PBS's Tavis Smiley Brings on Radical Journo to Call Osama-Death Cheering 'Idiotic,' A Message of 'Blood Lust'

May 6th, 2011 8:10 AM

A PBS viewer might be surprised that Tavis Smiley might recognize the killing of Osama bin Laden as a newsworthy event, since he believes Christians kill people in bombings every day in America. But on the day after the Osama mission succeeded, Smiley went straight to the radical left for the official PBS reaction. There's your tax dollars at work again, providing a megaphone for The Nation magazine and Pacifica Radio in the person of Jeremy Scahill, who brought the usual radical buzzkill. He described his mood as somber over the "idiotic" cheering that signals American "blood lust." 

SMILEY: Does that mean that you had your stomach turned by all the cheering and jubilation outside the White House?

SCAHILL:  Well, I think that quite frankly it’s idiotic to treat these kinds of international events like sporting events, like it’s the World Cup that we’re cheering for here. I think in a way it really is insulting to those who’ve lost loved ones in these wars and who lost loved ones on 9/11, to trivialize it by jumping up and down like that.

If that’s really what moves people in their heart, well, then I guess that’s fine for them, but I think a lot of people who lost loved ones on 9/11, certainly those that I’ve been talking to, are not jumping up and down. I think they feel a sense of sorrow, but they also feel a sense that at least they can have some sort of closure to the idea that this man, Osama bin Laden, who masterminded 9/11, has been brought to some form of justice. But no, Tavis, I don’t co-sign those kinds of actions. I never do. I don’t think it’s appropriate, and ultimately, I think it sends the world the wrong message. I think that President Obama treated this as a law enforcement operation to try to bring a culprit to justice rather than invading a country that had nothing to do with 9/11, and I think our response to that should be one of reflection on where we go from here, because this certainly isn’t over.

SMILEY: So what does all the cheering and jubilation that we have seen, the flag-waving and the like, what does that, to your point, Jeremy, say to the world?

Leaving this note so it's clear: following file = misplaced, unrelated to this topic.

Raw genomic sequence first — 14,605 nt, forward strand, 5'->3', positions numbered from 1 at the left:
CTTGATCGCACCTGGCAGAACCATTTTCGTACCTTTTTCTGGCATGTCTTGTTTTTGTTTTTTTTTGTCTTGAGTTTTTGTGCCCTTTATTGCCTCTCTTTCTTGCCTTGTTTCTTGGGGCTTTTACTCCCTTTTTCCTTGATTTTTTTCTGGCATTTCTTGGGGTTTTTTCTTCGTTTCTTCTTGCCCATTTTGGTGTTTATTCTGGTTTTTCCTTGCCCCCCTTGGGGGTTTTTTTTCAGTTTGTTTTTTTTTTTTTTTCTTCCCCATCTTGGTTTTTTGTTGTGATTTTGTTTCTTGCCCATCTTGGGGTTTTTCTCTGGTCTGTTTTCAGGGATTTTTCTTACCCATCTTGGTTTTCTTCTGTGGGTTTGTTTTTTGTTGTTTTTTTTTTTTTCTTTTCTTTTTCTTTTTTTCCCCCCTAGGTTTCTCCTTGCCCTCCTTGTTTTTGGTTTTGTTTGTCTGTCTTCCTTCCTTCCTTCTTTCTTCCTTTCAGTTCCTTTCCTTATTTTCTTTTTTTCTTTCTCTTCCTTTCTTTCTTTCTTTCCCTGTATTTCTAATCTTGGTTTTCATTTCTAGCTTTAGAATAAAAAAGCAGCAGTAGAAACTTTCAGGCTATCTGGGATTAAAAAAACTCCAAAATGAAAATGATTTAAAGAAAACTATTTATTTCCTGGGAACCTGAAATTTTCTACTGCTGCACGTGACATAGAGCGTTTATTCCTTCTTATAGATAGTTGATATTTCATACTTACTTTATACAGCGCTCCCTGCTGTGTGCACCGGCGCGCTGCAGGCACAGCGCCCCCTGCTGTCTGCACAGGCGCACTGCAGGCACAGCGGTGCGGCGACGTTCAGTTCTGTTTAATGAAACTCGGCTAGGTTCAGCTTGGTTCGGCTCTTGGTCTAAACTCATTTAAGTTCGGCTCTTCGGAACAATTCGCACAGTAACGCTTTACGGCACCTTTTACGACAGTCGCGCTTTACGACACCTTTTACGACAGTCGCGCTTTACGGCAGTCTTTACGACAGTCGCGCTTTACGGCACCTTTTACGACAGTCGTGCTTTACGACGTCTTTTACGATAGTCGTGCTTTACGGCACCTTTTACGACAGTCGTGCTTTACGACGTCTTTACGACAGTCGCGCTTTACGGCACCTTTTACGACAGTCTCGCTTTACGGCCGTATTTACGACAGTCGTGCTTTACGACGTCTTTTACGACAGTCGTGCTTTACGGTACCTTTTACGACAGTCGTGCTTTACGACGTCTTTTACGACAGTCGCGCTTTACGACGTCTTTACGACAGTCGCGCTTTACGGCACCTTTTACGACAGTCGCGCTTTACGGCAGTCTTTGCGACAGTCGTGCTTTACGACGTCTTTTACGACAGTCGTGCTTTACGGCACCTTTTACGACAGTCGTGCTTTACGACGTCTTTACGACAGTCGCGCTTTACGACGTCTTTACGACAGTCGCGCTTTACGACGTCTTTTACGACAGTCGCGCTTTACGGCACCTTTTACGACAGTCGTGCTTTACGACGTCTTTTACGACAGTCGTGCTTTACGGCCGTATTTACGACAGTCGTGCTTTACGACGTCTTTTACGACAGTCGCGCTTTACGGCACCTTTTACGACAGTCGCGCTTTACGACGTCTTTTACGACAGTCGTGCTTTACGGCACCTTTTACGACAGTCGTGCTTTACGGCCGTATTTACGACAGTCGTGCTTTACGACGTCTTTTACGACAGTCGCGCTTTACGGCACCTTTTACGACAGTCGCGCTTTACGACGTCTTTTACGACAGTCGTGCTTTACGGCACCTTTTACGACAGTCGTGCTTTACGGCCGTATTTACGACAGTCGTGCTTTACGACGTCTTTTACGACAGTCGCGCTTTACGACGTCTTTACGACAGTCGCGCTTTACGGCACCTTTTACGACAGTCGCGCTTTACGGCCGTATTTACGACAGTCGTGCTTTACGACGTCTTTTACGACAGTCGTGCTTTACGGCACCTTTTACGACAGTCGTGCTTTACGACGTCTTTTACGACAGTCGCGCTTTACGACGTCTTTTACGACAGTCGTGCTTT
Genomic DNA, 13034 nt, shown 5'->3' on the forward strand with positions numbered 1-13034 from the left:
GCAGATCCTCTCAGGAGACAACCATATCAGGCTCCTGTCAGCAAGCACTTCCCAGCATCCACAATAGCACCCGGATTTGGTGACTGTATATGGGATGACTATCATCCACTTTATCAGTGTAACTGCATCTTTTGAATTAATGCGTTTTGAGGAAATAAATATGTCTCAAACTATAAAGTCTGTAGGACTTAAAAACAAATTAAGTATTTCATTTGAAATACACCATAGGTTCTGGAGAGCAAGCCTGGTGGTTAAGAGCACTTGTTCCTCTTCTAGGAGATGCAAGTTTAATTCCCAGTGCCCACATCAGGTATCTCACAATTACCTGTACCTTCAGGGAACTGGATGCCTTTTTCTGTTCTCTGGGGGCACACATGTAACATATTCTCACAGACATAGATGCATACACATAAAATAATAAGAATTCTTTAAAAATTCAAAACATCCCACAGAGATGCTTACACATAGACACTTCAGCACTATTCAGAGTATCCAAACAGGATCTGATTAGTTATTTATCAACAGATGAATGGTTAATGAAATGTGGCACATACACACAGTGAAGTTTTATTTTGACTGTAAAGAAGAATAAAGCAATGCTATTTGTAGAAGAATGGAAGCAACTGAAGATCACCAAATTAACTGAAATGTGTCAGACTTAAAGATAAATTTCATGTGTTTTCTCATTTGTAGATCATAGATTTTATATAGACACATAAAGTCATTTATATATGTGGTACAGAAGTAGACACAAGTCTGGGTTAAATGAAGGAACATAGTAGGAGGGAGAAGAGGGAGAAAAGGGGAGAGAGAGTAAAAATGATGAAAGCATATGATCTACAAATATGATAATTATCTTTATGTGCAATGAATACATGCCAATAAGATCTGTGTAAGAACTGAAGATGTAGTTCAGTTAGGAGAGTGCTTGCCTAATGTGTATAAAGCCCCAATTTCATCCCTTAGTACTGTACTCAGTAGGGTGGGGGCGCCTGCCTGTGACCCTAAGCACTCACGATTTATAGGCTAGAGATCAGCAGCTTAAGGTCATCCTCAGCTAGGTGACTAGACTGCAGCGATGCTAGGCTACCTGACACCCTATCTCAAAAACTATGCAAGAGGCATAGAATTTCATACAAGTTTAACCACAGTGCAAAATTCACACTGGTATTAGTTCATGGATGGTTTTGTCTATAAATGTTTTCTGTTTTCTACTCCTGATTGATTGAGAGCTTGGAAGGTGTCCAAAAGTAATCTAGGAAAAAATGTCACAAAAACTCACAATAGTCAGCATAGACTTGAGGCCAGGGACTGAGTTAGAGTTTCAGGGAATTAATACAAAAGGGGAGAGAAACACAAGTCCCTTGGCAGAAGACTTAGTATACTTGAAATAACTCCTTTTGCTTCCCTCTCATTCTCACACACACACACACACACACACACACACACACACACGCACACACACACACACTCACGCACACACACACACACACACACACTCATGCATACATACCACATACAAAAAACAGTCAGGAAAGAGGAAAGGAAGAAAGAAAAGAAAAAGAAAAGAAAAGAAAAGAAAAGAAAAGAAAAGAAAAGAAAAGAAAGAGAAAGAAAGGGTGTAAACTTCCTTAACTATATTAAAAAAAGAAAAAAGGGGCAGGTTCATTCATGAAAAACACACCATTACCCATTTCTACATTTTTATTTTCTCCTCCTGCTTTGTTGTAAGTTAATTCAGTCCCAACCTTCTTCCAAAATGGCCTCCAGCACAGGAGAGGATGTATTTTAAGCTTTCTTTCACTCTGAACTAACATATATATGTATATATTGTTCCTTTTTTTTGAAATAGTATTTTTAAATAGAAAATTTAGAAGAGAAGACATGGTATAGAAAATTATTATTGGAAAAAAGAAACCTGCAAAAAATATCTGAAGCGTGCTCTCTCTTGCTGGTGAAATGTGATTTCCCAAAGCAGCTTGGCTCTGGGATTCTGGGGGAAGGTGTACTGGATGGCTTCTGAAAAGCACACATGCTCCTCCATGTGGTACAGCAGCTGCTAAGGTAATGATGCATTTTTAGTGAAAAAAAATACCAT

SCAHILL: Well, I think that it sends a message that we are a culture that somehow is celebrating death and targeted execution, and haven’t even thought about all of the losses that have come with this, particularly in the case of Iraq, where upwards of a million people have been killed. I also think it gives an impression of sort of bloodthirstiness that I think is the wrong vibe to be pushing right now in the world. I think that we need to do everything we can to try to reach out to the Muslim world, to try to say that we have a lot more in common than we have that divides us, and I think that this kind of jumping up and down, chanting "USA, USA," sends a message of almost sort of blood lust. I think we need to be really careful about that.

Smiley obviously was not surprised by these answers. He was carefully guiding Scahill to make these points. Within the first 24 hours of jubilation, PBS and Smiley were telling the public that they had no right to celebrate, that they were sick in the head if they did. Smiley also wanted Scahill to remind the cheering American public that this entire War on Terror was a colossal waste of lives and money:

SMILEY: Add to your list that you’ve started now all those lives that have been lost here and abroad, add to that the billions of dollars that have been spent, add to that that we went through three presidencies – Clinton didn’t get him, Bush didn’t get him, Obama has – but three different administrations. But tell me whether or not to your mind it was worth it.

SCAHILL: Well, no, I don’t think that the trillion, more than trillion dollars that we’ve spent, the American lives that we’ve lost in terms of U.S. military intelligence personnel, the civilians that have been killed, particularly in the case of Iraq, that had nothing to do with 9/11, to kill this one man, if that’s what it boils down to, no, I don’t think that it was worth it. I think in order to have this kind of serious conversation on American television you need some time to dissect that, otherwise people try to say, "Well, this sound bite represents what that person is saying."

The reality is that there were wars based on lies that were waged in the name of avenging the 9/11 attacks, and they were wars that were indeed based on lies. The fact is that the Bush administration, which launched that illegal, immoral war on Iraq, didn’t even win that war in their own terms. The Russian and Chinese oil companies came in and swooped up the oil, Iran is tremendously influential now in Iraq when they weren’t before. There is an Al Qaeda presence in countries where there wasn’t one before, largely inspired by the actions taken by the Bush administration.

So being a New Yorker, Tavis, and speaking to you tonight from New York, my response to this is that much of what happened over the past 10 years militarily should not have happened. It should have been treated like a law enforcement action from the beginning. I think that in that sense, President Obama is to be given credit because he did make a priority trying to bring those responsible for 9/11 to justice and not trying to invade countries that had nothing to do with 9/11.

It's mildly surprising that Smiley let Scahill say a few nice things about Obama, since Smiley usually prefers whacking the president from the hard left. So why is "fair and balanced" PBS offering the American public this kind of talk show with their tax dollars?